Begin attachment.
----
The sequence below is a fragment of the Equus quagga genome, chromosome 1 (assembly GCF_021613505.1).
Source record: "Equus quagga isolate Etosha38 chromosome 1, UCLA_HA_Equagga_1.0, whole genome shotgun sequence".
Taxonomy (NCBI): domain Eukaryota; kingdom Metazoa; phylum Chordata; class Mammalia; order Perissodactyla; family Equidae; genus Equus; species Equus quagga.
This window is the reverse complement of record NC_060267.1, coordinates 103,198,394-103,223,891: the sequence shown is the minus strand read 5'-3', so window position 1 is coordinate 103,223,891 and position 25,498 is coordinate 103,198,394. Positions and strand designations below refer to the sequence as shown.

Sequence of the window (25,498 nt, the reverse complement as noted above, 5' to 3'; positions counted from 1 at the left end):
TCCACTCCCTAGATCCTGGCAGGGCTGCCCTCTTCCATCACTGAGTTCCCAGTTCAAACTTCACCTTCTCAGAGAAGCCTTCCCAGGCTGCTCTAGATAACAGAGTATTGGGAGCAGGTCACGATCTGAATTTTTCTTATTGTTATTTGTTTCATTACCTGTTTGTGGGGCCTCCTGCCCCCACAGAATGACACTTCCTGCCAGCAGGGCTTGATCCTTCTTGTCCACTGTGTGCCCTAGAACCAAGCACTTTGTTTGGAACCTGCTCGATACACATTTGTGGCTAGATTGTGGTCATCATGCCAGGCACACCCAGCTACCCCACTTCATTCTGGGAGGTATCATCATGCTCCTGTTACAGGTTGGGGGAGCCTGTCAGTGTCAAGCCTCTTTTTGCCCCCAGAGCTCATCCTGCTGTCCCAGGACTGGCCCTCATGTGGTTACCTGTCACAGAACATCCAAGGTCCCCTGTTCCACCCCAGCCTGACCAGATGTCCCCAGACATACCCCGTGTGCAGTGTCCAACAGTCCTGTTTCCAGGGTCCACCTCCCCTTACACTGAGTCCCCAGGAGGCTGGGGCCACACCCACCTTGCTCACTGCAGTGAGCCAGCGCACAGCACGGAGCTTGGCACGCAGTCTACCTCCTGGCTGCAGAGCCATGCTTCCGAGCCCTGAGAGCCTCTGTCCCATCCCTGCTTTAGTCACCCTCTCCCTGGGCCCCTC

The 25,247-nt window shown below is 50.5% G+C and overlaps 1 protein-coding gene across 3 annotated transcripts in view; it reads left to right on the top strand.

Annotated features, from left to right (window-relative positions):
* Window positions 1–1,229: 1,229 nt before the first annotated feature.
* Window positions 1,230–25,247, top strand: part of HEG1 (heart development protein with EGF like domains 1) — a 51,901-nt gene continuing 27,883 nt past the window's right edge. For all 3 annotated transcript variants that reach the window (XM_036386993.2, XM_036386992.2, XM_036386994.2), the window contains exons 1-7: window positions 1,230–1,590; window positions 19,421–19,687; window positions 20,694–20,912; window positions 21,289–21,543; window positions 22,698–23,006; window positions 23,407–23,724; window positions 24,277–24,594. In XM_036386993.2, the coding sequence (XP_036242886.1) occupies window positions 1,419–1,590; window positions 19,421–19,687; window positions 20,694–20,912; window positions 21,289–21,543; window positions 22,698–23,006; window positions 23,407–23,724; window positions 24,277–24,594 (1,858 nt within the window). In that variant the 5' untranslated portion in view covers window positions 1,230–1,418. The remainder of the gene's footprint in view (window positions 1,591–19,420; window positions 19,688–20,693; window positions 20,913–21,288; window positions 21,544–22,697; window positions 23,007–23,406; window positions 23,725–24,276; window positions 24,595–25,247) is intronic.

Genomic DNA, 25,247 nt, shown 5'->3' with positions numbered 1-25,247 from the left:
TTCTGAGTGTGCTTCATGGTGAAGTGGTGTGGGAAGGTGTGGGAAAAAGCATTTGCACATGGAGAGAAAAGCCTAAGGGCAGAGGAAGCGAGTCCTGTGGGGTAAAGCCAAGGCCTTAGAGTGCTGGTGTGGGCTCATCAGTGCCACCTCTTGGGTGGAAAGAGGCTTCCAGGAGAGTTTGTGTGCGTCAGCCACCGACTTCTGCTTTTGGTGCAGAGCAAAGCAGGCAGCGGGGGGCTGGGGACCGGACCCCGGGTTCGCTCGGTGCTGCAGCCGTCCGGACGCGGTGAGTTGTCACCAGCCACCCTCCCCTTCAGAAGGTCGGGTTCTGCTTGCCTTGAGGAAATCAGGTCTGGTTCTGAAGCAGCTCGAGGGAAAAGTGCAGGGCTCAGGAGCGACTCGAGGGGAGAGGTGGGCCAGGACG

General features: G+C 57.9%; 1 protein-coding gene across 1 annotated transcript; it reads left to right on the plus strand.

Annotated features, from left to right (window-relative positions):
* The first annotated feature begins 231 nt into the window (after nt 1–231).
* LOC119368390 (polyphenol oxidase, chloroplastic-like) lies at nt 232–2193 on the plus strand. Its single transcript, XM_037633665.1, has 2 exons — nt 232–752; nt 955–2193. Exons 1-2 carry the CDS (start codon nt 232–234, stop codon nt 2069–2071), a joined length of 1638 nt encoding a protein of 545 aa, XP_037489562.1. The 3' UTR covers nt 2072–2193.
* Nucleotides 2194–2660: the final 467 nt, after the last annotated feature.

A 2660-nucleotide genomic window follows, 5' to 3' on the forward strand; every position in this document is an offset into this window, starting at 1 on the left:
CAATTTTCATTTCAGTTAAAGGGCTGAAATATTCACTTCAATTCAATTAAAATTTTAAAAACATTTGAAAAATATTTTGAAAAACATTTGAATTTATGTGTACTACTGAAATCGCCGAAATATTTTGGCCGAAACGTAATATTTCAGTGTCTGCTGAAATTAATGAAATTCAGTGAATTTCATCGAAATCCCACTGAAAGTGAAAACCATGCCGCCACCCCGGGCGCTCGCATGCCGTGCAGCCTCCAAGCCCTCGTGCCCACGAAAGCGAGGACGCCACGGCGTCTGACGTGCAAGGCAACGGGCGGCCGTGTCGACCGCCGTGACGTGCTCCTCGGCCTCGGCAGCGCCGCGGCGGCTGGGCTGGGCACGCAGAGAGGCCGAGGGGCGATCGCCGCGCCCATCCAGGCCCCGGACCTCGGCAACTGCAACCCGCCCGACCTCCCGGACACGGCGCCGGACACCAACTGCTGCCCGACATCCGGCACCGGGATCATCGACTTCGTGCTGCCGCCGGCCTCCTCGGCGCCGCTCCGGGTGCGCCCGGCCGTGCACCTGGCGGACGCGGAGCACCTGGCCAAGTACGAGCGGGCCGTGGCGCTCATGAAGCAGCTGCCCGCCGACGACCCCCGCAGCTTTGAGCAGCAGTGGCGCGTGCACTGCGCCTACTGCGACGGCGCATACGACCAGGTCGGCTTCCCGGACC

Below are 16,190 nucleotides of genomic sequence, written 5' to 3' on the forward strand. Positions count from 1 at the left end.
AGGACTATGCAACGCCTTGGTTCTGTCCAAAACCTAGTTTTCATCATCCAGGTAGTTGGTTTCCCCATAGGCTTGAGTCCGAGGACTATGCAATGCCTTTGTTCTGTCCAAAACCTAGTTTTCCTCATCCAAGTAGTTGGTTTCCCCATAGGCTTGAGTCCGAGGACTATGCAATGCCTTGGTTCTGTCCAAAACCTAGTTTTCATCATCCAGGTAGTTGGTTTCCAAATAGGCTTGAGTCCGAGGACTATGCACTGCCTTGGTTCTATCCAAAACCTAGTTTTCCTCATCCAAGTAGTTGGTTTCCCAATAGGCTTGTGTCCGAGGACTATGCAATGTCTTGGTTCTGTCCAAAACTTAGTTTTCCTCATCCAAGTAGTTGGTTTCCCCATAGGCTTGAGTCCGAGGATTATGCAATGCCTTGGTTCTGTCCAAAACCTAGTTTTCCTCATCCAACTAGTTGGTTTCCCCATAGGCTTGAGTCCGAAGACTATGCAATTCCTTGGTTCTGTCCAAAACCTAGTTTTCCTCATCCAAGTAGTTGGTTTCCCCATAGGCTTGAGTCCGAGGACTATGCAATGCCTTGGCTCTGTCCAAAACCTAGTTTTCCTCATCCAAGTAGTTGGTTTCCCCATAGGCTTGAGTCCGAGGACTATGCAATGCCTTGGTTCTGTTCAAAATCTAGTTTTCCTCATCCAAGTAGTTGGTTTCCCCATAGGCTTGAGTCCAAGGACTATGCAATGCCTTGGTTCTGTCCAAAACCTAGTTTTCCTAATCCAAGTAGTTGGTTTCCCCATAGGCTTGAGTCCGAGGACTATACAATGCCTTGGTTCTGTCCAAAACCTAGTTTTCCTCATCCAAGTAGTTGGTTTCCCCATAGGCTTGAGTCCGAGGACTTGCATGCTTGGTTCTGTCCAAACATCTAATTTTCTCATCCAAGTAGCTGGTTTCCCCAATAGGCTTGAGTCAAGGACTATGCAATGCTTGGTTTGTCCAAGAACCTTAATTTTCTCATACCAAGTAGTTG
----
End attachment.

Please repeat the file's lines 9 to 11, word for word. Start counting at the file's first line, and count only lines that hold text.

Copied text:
* Window positions 1–1,229: 1,229 nt before the first annotated feature.
* Window positions 1,230–25,247, top strand: part of HEG1 (heart development protein with EGF like domains 1) — a 51,901-nt gene continuing 27,883 nt past the window's right edge. For all 3 annotated transcript variants that reach the window (XM_036386993.2, XM_036386992.2, XM_036386994.2), the window contains exons 1-7: window positions 1,230–1,590; window positions 19,421–19,687; window positions 20,694–20,912; window positions 21,289–21,543; window positions 22,698–23,006; window positions 23,407–23,724; window positions 24,277–24,594. In XM_036386993.2, the coding sequence (XP_036242886.1) occupies window positions 1,419–1,590; window positions 19,421–19,687; window positions 20,694–20,912; window positions 21,289–21,543; window positions 22,698–23,006; window positions 23,407–23,724; window positions 24,277–24,594 (1,858 nt within the window). In that variant the 5' untranslated portion in view covers window positions 1,230–1,418. The remainder of the gene's footprint in view (window positions 1,591–19,420; window positions 19,688–20,693; window positions 20,913–21,288; window positions 21,544–22,697; window positions 23,007–23,406; window positions 23,725–24,276; window positions 24,595–25,247) is intronic.

Genomic DNA, 25,247 nt, shown 5'->3' with positions numbered 1-25,247 from the left: